Comparison between models:
If you’re looking at all the options out there on the Garmin Edge lineup, I put together this handy little chart to try and sift through some of the relevant features from the ‘marketing features’.
As you can see, the major differences between its closest sibling – the Edge 500 – is the lack of ANT+ functionality and advanced workout features. If you’re looking for car-navigation style GPS maps, then you’ll want to focus on the Edge 705 or Edge 800 instead (I’d highly recommend the Edge 800 instead). Also, the other Edge units have a full fledged Virtual Partner feature, while the Edge 200 is limited to only displaying when in courses mode. Virtual Partner allows you to race against a little virtual cyclist that keeps a given speed (i.e. 16MPH) – and you can see how far ahead or behind him you are.
There’s a lot of reasons to buy the Edge 200, and there are also some gotchya’s, so let’s boil them down to the always present Pro’s and Con’s list:
– Small and lightweight. Slightly larger than a chicken nugget and lighter than an egg.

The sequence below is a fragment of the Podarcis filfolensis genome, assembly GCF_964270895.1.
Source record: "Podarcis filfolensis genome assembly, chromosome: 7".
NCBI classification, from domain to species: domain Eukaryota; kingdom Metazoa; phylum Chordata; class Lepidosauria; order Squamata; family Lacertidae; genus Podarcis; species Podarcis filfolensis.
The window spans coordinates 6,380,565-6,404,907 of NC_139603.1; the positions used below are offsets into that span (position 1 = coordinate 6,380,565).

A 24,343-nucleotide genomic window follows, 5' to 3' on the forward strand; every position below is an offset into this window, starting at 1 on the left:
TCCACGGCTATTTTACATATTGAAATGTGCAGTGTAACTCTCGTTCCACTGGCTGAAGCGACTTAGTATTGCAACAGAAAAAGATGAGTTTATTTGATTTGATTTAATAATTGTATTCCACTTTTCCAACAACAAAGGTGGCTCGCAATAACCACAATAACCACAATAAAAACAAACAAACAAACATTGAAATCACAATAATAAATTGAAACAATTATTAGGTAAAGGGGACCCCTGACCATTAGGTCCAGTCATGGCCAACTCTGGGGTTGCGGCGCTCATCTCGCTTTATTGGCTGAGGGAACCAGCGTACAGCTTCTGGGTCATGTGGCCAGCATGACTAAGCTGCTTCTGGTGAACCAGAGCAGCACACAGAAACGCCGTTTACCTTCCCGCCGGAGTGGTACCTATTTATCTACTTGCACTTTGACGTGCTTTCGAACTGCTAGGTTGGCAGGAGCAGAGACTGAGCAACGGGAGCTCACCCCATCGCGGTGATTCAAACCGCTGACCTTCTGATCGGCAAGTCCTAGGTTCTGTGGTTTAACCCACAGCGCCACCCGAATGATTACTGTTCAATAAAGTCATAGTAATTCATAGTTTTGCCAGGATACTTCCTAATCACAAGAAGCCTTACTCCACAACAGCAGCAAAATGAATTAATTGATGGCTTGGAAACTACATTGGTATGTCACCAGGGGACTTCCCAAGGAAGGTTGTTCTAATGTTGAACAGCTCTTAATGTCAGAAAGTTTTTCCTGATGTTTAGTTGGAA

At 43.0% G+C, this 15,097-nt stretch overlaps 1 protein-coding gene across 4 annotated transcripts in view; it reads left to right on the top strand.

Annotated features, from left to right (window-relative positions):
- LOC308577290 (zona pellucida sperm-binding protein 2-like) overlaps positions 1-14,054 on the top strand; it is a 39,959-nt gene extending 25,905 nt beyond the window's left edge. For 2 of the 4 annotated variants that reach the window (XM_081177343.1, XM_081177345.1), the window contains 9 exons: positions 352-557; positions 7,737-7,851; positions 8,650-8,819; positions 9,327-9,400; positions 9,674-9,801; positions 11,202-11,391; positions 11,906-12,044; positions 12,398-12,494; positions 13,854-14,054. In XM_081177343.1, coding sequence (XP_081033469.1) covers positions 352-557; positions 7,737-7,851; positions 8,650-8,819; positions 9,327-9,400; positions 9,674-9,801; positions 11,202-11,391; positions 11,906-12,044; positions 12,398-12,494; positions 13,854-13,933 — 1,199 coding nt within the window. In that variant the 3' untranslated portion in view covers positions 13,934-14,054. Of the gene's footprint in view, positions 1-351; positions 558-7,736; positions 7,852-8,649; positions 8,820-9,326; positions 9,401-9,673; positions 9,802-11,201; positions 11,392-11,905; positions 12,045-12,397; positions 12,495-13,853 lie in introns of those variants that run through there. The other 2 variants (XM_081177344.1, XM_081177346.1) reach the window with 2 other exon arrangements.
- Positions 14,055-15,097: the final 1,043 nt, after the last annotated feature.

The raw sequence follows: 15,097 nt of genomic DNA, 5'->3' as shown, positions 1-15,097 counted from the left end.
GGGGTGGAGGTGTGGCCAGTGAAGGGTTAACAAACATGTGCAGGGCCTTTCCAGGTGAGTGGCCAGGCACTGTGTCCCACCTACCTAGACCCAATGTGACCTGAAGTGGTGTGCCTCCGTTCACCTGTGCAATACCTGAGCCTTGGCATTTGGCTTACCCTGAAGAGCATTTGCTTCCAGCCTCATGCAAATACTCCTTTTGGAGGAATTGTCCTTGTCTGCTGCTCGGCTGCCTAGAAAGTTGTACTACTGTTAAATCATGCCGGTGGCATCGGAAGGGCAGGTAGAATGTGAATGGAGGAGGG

– Super easy to use. There’s no confusion here with this unit, it’s impossible to get yourself into any sort of menu trouble – it just works.
– Allows you to see where you went, and for how long and how fast. Both on the unit, and on the computer.
– Fully downloadable and compatible with both Garmin Connect as well as 3rd party applications.
– Super fast satellite acquisition times – fastest of any Garmin sports unit to date.
– Cheap at sub-$150 [10/29/12 Edit: Now $129].
– The lack of ANT+ accessories is a bummer, primarily for the indoor speed sensor if you want to train in the winter, or if you want heart rate data.